The indirect costs are much harder to quantify. In order to deoptimize, we need to have enough state to recreate the world as the interpreter expects it to be. I wrote on this topic not so long ago, for those who want to dive into the detail, but the essence of the problem is that we may have to retain some instructions and/or forgo some optimizations so that we are able to successfully deoptimize if needed. Thus, the presence of a guard constrains what optimizations we can perform in the code around it.

Representation problems

A guard instruction in MoarVM originally looked like:

sp_guard r(obj) sslot uint32

Where r(obj) is an object register to read containing the object to guard, the sslot is a spesh slot (an entry in a per-block constant table) containing the type we expect to see, and the uint32 indicates the target address after we deoptimize. Guards are inserted after instructions for which we had gathered statistics and determined there was a stable type. Things guarded include return values after a call, reads of object attributes, and reads of lexical variables.

This design has carried us a long way, however it has a major shortcoming. The program is represented in SSA form. Thus, an invoke followed by a guard might look something like:

invoke r6(5), r4(2)
sp_guard r6(5), sslot(42), litui32(64)

Where r6(5) has the return value written into it (and thus is a new SSA version of r6). We hold facts about a value (if it has a known type, if it has a known value, etc.) per SSA version. So the facts about r6(5) would be that it has a known type – the one that is asserted by the guard.

The invoke itself, however, might be optimized by performing inlining of the callee. In some cases, we might then know the type of result that the inlinee produces – either because there was a guard inside of the inlined code, or because we can actually prove the return type! However, since the facts about r6(5) were those produced by the guard, there was no way to talk about what we know of r6(5) before the guard and after the guard.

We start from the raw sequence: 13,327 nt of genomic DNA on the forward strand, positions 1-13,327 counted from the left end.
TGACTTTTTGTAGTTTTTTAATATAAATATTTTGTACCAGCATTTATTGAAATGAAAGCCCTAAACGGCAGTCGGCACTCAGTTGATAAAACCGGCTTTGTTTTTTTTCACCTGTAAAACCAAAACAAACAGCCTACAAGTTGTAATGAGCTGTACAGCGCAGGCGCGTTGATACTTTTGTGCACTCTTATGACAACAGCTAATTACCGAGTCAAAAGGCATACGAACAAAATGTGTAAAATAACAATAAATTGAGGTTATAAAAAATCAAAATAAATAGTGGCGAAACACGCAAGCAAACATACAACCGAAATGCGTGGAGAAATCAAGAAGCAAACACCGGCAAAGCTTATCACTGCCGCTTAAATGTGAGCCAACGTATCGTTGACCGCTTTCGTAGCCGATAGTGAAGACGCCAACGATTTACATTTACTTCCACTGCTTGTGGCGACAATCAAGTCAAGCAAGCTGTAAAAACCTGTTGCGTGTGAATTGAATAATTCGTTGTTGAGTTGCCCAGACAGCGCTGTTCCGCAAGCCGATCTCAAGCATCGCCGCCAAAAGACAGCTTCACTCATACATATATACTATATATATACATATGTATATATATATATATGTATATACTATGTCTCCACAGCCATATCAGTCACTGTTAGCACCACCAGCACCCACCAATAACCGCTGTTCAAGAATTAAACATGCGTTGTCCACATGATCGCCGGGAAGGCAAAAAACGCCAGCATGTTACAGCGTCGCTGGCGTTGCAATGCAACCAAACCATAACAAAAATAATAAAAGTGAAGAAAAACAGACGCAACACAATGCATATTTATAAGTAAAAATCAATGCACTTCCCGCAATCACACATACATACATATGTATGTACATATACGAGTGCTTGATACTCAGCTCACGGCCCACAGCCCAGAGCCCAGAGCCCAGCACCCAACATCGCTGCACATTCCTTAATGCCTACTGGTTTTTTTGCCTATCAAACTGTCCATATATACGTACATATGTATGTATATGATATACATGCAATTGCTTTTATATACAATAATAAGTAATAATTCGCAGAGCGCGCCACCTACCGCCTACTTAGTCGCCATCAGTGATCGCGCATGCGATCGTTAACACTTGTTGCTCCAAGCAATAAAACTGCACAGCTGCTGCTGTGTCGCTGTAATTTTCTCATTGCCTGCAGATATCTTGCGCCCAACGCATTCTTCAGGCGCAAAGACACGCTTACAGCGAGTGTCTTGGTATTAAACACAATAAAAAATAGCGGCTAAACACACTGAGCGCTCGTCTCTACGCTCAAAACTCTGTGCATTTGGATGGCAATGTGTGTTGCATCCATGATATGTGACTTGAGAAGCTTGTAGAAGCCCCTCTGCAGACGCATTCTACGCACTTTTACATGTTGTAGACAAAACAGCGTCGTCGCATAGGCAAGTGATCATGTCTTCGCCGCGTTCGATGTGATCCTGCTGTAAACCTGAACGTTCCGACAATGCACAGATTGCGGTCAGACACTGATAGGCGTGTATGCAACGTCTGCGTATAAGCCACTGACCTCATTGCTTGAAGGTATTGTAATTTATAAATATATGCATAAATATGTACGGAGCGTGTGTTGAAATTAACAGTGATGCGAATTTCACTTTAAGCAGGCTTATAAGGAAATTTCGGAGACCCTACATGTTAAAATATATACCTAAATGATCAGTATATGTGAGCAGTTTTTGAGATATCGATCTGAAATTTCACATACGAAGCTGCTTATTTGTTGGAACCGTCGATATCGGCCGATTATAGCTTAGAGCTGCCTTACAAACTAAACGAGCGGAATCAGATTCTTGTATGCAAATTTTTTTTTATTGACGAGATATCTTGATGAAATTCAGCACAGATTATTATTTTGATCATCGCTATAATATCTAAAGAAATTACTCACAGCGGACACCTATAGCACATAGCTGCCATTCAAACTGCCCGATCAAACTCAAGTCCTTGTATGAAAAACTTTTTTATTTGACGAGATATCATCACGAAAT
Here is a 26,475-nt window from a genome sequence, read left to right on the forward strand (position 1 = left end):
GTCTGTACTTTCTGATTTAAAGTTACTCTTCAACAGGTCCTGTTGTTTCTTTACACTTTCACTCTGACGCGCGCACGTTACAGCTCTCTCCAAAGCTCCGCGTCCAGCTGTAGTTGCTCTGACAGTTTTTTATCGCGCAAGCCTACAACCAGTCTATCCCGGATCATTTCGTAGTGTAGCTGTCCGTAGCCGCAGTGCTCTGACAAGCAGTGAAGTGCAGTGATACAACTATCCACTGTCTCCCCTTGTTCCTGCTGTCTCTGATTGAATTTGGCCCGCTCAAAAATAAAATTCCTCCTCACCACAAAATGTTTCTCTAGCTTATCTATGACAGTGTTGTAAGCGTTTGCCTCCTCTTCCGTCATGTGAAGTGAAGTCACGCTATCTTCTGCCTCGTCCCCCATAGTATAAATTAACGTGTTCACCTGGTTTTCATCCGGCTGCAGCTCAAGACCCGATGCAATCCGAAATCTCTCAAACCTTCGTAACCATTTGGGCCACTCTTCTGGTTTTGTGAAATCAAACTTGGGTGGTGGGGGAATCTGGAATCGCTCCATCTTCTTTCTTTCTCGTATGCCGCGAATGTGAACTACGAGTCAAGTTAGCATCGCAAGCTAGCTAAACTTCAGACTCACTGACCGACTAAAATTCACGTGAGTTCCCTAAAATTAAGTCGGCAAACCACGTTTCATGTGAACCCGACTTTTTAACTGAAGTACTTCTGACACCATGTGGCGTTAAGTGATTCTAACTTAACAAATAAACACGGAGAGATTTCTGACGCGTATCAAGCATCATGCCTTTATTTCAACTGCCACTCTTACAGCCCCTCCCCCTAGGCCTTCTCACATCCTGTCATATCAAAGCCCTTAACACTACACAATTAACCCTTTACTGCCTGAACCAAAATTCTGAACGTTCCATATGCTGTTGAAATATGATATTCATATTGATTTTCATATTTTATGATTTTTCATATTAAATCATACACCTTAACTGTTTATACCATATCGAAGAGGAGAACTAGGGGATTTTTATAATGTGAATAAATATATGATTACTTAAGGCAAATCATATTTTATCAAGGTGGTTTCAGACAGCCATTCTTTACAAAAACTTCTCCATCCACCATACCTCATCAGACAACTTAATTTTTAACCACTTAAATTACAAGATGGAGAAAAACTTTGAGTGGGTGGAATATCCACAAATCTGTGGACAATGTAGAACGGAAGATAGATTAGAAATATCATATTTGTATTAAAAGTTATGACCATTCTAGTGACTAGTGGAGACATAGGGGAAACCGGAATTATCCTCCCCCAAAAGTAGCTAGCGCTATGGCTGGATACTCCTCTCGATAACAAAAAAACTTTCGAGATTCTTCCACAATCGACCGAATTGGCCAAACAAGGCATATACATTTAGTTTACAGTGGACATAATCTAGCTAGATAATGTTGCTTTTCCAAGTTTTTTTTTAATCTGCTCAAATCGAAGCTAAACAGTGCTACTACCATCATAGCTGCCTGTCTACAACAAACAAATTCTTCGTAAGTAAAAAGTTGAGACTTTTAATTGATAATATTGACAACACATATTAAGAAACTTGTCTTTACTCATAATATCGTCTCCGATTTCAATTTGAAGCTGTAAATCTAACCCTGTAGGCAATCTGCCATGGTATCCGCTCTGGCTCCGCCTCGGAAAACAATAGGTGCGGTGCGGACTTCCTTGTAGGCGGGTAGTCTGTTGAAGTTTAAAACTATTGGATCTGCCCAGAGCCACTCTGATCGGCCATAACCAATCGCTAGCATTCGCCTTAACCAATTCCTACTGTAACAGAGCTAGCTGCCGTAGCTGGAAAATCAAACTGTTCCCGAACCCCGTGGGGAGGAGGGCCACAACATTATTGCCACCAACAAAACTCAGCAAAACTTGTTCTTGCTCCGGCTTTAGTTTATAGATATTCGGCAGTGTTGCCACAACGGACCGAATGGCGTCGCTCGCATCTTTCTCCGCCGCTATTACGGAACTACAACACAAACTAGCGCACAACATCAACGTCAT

More awkwardly, while in the early days of the specializer we only ever put guards immediately after the instructions that read values, more recent additions might insert them at a distance (for example, in speculative call optimizations and around spesh plugins). In this case, we could not safely set facts on the guarded register, because those might lead to wrong optimizations being done prior to the guard.

Changing of the guards

Now a guard instruction looks like this:

sp_guard w(obj) r(obj) sslot uint32

Or, concretely:

invoke r6(5), r4(2)
sp_guard r6(6), r6(5), sslot(42), litui32(64)

That is to say, it introduces a new SSA version. This means that we get a way to talk about the value both before and after the guard instruction. Thus, if we perform an inlining and we know exactly what type it will return, then that type information will flow into the input – in our example, r6(5) – of the guard instruction. We can then notice that the property the guard wants to assert is already upheld, and replace the guard with a simple set (which may itself be eliminated by later optimizations).

This also solves the problem with guards inserted away from the original write of the value: we get a new SSA version beyond the guard point. This in turn leads to more opportunities to avoid repeated guards beyond that point.

Quite a lot of return value guards on common operations simply go away thanks to these changes. For example, in $a + $b, where $a and $b are Int, we will be able to inline the + operator, and we can statically see from its code that it will produce an Int. Thus, the guard on the return type in the caller of the operator can be eliminated. This saves the instructions associated with the guard, and potentially allows for further optimizations to take place since we know we’ll never deoptimize at that point.

In summary